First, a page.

Like most states, Nebraska has adopted as its state building code a series of model codes published by the International Codes Council, a national association that develops model building codes and standards.  The current state building code consists of three such model codes: 1) the International Building Code, or IBC, which covers all new construction except one- and two-family dwellings; 2) the International Residential Code, or IRC, which covers new construction of one- and two-family dwellings; and 3) the International Existing Building Code, or IEBC, which covers repair, alteration, addition, and change of occupancy for existing buildings.  New editions of these codes are published every three years, and the state has currently adopted the 2009 versions of the codes, with the exception of the residential fire sprinkler mandate in the IRC.

In addition to a bill on the state building code, this week the Urban Affairs Committee will hear two bills dealing with first-class cities, which are cities with a population between 5,001 and 100,000:

  • LB 455: Clarify provisions relating to employment of a full-time fire chief by cities of the first class

  • LB 378: Change requirements for voter approval of borrowing money for public improvements by a first-class city

This Week in Urban Affairs

February 6th, 2015

Of the twenty bills that were referenced to the Urban Affairs Committee this legislative session, six have already been advanced to the floor of the Legislature by the committee.  Among those bills is LB 168, a bill that updates and modernizes Nebraska’s statutes governing business improvement districts (BIDs).

BIDs are special-purpose districts created by a municipality to help fund improvements and developments within an established business area.  While the use of BIDs has increased in recent years, the statutes governing them have remained largely unchanged since the 1980s.  Under LB 168, the cumbersome process of creating a BID would be streamlined to provide affected businesses with clearer information about the proposed district.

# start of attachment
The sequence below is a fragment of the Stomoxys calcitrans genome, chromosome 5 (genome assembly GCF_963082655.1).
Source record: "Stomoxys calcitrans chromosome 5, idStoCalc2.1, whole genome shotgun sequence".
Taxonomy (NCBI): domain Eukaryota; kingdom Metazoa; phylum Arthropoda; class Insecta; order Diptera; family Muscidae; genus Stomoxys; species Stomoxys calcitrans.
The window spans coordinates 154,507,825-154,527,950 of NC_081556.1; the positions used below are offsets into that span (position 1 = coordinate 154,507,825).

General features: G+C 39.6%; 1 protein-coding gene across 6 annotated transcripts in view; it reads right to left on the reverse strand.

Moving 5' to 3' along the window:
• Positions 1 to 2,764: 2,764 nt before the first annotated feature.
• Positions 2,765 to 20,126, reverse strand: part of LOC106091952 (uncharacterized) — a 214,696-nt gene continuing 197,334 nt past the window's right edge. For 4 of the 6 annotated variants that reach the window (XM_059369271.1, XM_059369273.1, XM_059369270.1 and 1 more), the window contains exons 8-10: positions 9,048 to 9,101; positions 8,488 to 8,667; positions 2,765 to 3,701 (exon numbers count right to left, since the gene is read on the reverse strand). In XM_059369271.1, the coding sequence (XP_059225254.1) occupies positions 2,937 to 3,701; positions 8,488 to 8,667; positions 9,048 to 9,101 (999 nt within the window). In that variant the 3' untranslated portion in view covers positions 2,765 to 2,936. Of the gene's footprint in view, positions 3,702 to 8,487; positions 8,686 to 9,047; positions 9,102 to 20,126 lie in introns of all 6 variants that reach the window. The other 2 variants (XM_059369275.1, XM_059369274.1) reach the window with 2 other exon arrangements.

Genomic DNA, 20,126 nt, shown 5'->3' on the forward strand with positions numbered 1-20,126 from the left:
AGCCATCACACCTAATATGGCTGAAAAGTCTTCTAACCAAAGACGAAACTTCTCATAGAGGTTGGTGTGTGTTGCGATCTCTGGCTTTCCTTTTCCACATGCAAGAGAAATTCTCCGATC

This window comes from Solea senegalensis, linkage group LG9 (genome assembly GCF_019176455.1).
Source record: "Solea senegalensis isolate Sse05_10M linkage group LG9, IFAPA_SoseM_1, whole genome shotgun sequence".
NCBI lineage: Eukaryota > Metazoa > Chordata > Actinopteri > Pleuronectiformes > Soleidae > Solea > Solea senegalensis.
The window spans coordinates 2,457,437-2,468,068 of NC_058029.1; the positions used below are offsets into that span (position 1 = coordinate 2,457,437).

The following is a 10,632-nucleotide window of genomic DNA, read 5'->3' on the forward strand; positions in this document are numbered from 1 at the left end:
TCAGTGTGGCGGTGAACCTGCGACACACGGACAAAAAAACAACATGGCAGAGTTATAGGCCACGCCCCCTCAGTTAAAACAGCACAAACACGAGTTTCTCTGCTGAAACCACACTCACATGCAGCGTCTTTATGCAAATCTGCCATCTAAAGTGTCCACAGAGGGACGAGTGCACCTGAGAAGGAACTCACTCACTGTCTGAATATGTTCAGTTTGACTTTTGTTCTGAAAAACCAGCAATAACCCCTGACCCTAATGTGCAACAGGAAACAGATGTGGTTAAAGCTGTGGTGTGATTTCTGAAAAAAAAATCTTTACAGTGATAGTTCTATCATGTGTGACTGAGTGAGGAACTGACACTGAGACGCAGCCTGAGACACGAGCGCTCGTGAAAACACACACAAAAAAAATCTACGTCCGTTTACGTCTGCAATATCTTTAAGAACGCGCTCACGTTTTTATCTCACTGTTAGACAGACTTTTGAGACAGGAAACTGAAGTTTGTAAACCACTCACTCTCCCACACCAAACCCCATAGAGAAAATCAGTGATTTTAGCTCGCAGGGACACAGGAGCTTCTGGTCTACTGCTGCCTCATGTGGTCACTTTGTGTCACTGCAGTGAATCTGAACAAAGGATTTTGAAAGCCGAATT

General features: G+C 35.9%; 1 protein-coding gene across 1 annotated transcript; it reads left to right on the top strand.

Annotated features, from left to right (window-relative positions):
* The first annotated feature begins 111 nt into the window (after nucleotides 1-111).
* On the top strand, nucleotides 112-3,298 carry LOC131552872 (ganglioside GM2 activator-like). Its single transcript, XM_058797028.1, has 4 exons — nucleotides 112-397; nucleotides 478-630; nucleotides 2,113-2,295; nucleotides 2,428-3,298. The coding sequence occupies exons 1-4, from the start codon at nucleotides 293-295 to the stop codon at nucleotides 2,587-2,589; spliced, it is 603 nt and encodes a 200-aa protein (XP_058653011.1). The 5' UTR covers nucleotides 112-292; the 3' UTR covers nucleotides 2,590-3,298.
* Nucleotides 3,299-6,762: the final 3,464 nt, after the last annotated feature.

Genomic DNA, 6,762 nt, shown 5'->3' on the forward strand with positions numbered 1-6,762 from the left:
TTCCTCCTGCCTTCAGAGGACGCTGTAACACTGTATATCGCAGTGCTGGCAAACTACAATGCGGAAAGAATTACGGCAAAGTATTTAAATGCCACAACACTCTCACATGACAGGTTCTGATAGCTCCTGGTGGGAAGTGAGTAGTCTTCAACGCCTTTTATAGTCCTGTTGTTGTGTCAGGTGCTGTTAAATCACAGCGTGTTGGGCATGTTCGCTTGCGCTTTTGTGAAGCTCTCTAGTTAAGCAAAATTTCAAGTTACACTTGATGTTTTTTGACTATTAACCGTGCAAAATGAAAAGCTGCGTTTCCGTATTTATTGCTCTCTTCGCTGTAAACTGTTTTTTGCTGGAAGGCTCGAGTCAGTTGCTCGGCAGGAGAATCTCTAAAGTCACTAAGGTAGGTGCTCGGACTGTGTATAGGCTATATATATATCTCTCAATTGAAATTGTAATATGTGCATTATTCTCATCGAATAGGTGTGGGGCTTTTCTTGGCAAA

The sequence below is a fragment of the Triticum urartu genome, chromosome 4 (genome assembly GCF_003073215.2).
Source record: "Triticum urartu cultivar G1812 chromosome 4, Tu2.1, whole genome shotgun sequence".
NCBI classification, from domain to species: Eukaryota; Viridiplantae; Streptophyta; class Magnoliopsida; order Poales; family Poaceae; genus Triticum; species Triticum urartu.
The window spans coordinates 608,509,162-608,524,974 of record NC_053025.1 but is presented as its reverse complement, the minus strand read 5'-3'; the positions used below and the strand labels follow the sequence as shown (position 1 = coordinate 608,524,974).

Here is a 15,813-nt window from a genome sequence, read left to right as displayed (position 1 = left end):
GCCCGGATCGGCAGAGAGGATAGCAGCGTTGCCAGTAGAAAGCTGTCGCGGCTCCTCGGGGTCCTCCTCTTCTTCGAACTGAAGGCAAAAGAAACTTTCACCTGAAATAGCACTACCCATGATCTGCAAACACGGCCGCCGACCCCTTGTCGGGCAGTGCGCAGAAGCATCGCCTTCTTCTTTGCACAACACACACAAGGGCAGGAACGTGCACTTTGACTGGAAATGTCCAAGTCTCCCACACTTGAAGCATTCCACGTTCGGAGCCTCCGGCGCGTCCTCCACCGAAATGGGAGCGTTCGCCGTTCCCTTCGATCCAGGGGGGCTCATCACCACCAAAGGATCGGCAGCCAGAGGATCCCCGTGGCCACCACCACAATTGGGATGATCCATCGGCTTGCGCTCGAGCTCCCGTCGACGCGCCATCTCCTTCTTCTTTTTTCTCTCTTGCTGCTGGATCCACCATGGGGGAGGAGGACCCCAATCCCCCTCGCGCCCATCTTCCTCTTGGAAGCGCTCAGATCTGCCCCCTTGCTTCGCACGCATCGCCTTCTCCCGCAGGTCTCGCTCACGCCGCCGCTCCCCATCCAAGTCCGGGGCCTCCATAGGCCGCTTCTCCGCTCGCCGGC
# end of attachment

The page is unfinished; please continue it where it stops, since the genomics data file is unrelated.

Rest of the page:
LB 168 would also create a process to allow the expansion of an existing BID.  Currently, if additional businesses would like to receive the benefits of the BID, there is no process in statute to expand the current boundaries.  As a result, several communities have been forced to create new BIDs adjacent to the existing ones, which causes unnecessary duplication.  The process to expand an existing BID would mirror the process for creating one under current law.

This week’s Urban Affairs Committee will be returning to the topic of sanitary and improvement districts (SIDs), hearing four bills on the subject:

  • LB 197: Provide additional powers to certain SIDs

  • LB 420: Require acknowledgments from purchasers of real estate in a SID

  • LB 300: Change provisions relating to enforcement of ordinances by SIDs

  • LB 324: Provide authority to SIDs to contract for solid waste collection services

This Week in Urban Affairs

February 2nd, 2015

Discussions in the Urban Affairs Committee this week will return to the statutes governing cities and villages in Nebraska.  Two of three bills being heard by the committee this week deal with municipalities’ extraterritorial zoning jurisdiction, commonly referred to as the ETJ.  A municipality’s ETJ consists of the contiguous unincorporated land within a certain radius of its corporate limits.